Massive turtle conservation project in Bengal on the anvil

West Bengal has partnered with a non-governmental organization to carry out a crucial project for the conservation of turtle species found in the state, officials said.

The initiative, which will be undertaken in association with the Department of Forestry, follows the success of the conservation project for Batagur Baska, one of the world’s most endangered turtle species.

“It will be an extension of the Batagur Baska project and we are preparing an action plan report,” Shailendra Singh, turtle expert at the Turtle Survival Alliance (TSA), told PTI. Of the 20 species of freshwater turtles found in West Bengal, the TSA will carry out a detailed survey on the status and distribution of the species, Singh said.

At least seven of them are critically endangered, including the red-topped turtle, the three-banded roofed turtle and the elongated turtle.

The report will contain necessary steps for the conservation of Assam roof turtles, which are commonly found in Jaldapara and Gorumara region, the scientist said.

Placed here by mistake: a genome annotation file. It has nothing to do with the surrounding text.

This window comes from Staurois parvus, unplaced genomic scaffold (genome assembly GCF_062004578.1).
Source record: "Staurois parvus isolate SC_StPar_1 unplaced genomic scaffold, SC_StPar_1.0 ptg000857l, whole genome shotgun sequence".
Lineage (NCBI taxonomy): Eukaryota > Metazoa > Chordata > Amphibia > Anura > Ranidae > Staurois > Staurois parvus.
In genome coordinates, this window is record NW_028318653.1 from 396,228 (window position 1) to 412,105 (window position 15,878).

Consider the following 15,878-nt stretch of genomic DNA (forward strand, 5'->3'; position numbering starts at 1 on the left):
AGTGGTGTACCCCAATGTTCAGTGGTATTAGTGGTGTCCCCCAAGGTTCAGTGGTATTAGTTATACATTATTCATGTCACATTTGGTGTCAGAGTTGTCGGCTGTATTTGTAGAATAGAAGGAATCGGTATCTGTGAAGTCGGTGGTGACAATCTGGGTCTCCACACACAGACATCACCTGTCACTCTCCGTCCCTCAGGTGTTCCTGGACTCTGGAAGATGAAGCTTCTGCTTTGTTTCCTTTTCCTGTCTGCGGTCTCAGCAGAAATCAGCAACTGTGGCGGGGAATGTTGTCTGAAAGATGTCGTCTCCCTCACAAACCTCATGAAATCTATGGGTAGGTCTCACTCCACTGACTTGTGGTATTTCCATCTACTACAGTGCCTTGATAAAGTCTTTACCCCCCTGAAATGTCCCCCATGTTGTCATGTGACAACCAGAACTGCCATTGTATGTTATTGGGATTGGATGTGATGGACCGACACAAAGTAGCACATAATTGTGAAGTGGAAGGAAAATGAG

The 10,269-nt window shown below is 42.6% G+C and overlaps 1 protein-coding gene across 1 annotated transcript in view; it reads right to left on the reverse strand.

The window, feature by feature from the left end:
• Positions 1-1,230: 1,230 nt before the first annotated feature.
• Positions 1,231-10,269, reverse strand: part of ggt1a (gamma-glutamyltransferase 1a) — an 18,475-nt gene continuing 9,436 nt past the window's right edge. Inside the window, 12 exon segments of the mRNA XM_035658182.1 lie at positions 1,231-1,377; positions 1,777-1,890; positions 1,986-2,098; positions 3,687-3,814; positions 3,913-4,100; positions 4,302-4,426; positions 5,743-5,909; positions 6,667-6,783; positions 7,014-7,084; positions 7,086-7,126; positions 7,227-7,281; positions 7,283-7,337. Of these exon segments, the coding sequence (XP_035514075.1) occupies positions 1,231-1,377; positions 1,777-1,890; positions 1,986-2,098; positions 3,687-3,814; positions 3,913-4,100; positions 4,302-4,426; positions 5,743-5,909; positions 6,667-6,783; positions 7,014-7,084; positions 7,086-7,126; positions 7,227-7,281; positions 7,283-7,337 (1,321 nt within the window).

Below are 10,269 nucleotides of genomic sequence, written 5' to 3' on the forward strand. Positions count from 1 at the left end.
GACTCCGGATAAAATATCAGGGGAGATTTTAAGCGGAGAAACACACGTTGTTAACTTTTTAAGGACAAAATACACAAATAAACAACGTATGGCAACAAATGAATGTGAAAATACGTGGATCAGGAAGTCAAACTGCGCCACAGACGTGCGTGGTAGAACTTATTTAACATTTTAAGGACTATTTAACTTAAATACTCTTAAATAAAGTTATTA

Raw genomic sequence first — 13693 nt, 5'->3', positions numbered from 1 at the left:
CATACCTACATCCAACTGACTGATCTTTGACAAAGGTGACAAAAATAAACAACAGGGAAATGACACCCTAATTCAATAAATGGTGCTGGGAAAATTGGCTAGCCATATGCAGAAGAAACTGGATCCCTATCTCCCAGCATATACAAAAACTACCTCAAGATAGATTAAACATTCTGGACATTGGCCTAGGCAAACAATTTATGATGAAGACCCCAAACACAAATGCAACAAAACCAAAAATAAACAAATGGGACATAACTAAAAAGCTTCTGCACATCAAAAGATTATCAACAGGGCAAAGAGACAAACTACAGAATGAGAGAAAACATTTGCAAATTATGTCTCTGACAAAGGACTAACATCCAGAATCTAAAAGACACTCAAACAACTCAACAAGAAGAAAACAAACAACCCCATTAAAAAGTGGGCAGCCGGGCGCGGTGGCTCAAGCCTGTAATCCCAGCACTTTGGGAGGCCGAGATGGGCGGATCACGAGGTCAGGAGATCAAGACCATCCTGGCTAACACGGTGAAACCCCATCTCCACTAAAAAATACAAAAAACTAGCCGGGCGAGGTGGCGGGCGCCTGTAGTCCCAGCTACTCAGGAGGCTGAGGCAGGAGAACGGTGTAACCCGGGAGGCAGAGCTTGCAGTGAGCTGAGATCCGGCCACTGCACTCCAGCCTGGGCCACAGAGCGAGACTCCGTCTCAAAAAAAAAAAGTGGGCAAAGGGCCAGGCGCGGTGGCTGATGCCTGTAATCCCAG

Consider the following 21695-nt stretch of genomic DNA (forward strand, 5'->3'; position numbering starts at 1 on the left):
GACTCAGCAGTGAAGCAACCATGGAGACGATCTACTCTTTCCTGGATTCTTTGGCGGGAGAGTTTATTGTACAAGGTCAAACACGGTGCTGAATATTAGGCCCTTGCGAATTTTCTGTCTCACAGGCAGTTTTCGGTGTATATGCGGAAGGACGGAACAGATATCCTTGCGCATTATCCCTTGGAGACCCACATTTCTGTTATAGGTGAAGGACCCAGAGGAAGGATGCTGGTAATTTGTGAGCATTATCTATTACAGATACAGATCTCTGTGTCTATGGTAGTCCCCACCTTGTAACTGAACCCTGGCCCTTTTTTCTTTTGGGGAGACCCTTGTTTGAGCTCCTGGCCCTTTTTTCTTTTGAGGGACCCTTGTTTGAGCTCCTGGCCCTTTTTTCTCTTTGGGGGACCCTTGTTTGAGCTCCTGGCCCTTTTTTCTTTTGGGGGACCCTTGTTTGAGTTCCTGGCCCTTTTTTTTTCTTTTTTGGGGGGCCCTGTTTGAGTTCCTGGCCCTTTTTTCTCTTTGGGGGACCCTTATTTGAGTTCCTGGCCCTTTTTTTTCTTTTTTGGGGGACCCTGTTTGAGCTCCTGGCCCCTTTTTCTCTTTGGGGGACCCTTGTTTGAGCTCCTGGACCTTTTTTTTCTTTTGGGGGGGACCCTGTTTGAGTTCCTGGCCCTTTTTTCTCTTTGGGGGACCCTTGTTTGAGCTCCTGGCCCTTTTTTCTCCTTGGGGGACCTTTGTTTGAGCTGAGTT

The status and distribution of the leaf turtle, found in the Terai region, is unknown. A survey will also be conducted of the turtles, Singh said.

“The new initiative will contribute to the conservation of other tortoise species found in West Bengal,” said Justin Jones, deputy director of Sunderbans Tiger Reserve.

The report will be submitted to the Forest Department, Singh said, adding that the TSA signed a memorandum of understanding with him on May 23.

The TSA and the department have a recovery plan for Batagur Baska through 2030. A similar vision plan exists for the black softshell turtle.

The conservation project for the northern river turtle or Batagur baska is considered a success since the population of the species has increased to 400 in 2022 against 12 ten years ago.

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